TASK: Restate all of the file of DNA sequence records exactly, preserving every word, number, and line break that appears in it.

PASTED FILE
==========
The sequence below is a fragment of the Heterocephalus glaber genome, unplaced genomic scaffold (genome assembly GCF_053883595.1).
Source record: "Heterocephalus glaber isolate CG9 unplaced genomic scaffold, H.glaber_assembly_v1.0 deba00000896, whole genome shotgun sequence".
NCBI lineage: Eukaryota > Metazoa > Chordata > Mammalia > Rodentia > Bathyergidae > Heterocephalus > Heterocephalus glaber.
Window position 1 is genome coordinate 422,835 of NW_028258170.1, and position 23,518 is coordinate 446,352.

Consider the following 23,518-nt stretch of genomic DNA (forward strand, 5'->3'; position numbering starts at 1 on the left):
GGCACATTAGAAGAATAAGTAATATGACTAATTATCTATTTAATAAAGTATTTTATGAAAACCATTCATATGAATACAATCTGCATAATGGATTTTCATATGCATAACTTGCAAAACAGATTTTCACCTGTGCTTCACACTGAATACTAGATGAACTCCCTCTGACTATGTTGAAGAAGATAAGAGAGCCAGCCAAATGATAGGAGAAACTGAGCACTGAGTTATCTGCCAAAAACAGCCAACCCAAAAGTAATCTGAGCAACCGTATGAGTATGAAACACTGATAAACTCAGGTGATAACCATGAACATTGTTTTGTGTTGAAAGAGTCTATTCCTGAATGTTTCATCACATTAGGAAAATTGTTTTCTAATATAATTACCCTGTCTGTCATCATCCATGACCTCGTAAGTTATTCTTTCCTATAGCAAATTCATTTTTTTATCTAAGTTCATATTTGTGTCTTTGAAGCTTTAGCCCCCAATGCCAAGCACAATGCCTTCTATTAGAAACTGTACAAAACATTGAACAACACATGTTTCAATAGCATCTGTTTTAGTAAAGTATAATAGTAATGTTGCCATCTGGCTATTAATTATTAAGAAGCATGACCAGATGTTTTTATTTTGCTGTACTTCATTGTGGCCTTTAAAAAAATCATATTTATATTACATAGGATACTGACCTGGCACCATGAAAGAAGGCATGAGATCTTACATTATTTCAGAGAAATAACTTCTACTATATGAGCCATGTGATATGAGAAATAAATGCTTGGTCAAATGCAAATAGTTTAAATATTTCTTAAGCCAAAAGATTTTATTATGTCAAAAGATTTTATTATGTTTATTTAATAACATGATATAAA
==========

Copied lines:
The sequence below is a fragment of the Heterocephalus glaber genome, unplaced genomic scaffold (genome assembly GCF_053883595.1).
Source record: "Heterocephalus glaber isolate CG9 unplaced genomic scaffold, H.glaber_assembly_v1.0 deba00000896, whole genome shotgun sequence".
NCBI lineage: Eukaryota > Metazoa > Chordata > Mammalia > Rodentia > Bathyergidae > Heterocephalus > Heterocephalus glaber.
Window position 1 is genome coordinate 422,835 of NW_028258170.1, and position 23,518 is coordinate 446,352.

Consider the following 23,518-nt stretch of genomic DNA (forward strand, 5'->3'; position numbering starts at 1 on the left):
GGCACATTAGAAGAATAAGTAATATGACTAATTATCTATTTAATAAAGTATTTTATGAAAACCATTCATATGAATACAATCTGCATAATGGATTTTCATATGCATAACTTGCAAAACAGATTTTCACCTGTGCTTCACACTGAATACTAGATGAACTCCCTCTGACTATGTTGAAGAAGATAAGAGAGCCAGCCAAATGATAGGAGAAACTGAGCACTGAGTTATCTGCCAAAAACAGCCAACCCAAAAGTAATCTGAGCAACCGTATGAGTATGAAACACTGATAAACTCAGGTGATAACCATGAACATTGTTTTGTGTTGAAAGAGTCTATTCCTGAATGTTTCATCACATTAGGAAAATTGTTTTCTAATATAATTACCCTGTCTGTCATCATCCATGACCTCGTAAGTTATTCTTTCCTATAGCAAATTCATTTTTTTATCTAAGTTCATATTTGTGTCTTTGAAGCTTTAGCCCCCAATGCCAAGCACAATGCCTTCTATTAGAAACTGTACAAAACATTGAACAACACATGTTTCAATAGCATCTGTTTTAGTAAAGTATAATAGTAATGTTGCCATCTGGCTATTAATTATTAAGAAGCATGACCAGATGTTTTTATTTTGCTGTACTTCATTGTGGCCTTTAAAAAAATCATATTTATATTACATAGGATACTGACCTGGCACCATGAAAGAAGGCATGAGATCTTACATTATTTCAGAGAAATAACTTCTACTATATGAGCCATGTGATATGAGAAATAAATGCTTGGTCAAATGCAAATAGTTTAAATATTTCTTAAGCCAAAAGATTTTATTATGTCAAAAGATTTTATTATGTTTATTTAATAACATGATATAAA